Tubes of penicillin, c 1950s.
© Science Museum / Science & Society Picture Library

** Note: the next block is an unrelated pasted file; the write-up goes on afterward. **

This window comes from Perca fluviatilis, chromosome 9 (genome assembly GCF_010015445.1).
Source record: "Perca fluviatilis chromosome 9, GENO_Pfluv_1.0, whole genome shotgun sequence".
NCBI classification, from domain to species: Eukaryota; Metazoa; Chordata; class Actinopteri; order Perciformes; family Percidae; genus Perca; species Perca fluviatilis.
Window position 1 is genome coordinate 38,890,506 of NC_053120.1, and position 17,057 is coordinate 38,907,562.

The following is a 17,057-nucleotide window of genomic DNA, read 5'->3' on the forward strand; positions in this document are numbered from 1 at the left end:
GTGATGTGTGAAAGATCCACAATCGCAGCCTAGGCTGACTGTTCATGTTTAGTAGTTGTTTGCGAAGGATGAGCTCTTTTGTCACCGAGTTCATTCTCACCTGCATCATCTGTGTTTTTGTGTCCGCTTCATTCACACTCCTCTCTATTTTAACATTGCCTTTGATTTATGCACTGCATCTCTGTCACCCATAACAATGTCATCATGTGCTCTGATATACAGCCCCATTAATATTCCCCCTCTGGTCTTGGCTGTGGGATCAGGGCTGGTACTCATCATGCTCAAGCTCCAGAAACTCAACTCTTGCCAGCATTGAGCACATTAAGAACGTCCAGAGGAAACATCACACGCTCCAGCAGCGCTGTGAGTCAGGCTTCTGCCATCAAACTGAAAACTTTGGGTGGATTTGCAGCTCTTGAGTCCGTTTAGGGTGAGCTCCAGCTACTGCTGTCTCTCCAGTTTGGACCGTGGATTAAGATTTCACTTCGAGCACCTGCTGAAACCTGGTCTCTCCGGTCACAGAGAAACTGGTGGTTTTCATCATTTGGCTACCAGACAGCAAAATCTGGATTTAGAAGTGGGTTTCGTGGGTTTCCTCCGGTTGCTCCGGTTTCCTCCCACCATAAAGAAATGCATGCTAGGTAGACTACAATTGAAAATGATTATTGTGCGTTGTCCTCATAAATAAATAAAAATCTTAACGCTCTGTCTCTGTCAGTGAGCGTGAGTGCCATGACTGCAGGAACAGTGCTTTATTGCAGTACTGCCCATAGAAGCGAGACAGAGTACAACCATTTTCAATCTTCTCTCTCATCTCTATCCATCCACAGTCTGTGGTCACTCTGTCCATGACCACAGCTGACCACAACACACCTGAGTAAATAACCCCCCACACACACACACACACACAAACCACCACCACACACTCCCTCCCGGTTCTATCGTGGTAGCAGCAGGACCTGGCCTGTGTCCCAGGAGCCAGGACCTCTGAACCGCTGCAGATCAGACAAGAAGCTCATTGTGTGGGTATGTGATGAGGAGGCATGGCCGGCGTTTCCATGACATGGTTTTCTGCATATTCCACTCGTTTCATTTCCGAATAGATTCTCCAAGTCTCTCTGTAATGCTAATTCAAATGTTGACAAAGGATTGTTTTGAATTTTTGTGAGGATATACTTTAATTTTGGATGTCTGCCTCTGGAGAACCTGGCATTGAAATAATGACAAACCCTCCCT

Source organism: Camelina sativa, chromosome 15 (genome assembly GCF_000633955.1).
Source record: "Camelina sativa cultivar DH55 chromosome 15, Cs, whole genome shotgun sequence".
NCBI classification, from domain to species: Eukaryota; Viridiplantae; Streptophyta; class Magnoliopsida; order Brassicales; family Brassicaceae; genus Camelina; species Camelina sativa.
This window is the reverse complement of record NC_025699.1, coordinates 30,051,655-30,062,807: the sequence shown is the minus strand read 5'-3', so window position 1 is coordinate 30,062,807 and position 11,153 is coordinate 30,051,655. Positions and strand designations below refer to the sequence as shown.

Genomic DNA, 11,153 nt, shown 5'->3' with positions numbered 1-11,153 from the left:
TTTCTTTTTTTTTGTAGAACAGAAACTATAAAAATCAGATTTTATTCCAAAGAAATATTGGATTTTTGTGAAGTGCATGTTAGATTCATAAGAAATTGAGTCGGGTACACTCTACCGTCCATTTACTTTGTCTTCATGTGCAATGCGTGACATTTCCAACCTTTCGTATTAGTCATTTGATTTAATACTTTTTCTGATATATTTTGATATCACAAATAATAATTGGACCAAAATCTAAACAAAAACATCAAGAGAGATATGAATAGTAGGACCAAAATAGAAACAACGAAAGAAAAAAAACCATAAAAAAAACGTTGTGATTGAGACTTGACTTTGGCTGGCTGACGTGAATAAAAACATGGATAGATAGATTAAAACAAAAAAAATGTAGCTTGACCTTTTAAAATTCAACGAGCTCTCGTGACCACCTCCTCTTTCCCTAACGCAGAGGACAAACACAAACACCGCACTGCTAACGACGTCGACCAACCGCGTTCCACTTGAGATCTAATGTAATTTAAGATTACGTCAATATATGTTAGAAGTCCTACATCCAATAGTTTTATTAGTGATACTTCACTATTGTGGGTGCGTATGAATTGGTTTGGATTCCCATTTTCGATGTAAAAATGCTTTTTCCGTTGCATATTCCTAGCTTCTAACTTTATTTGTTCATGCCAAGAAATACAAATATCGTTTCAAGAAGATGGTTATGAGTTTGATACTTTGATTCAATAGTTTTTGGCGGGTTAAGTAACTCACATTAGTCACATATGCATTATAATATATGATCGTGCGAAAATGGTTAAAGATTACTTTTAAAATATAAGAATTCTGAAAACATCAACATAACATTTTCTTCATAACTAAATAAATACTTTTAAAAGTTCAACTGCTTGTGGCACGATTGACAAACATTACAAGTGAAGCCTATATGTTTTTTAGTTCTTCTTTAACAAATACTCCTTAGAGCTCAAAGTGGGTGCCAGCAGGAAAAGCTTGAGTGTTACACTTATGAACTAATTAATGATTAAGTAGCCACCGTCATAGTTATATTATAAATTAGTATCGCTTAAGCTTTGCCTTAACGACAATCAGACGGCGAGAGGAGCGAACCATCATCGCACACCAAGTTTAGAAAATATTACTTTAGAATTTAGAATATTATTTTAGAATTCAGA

32 tubes of penicillin with list of contents in a wooden case, made by Borroughs Wellcome & Co, UK. In 1928 Alexander Fleming (1881-1955) discovered the bacteria-killing properties of a substance made by the mould Penicillium, which he named penicillin. The Australian pathologist, Howard Florey (1898-1968), developed large-scale penicillin production for use in World War II. Fleming, Florey and Ernest Chain (1906-1979), a fellow member of the Oxford University research team, shared the 1945 Nobel Prize for Medicine for their contributions to the discovery and development of penicillin.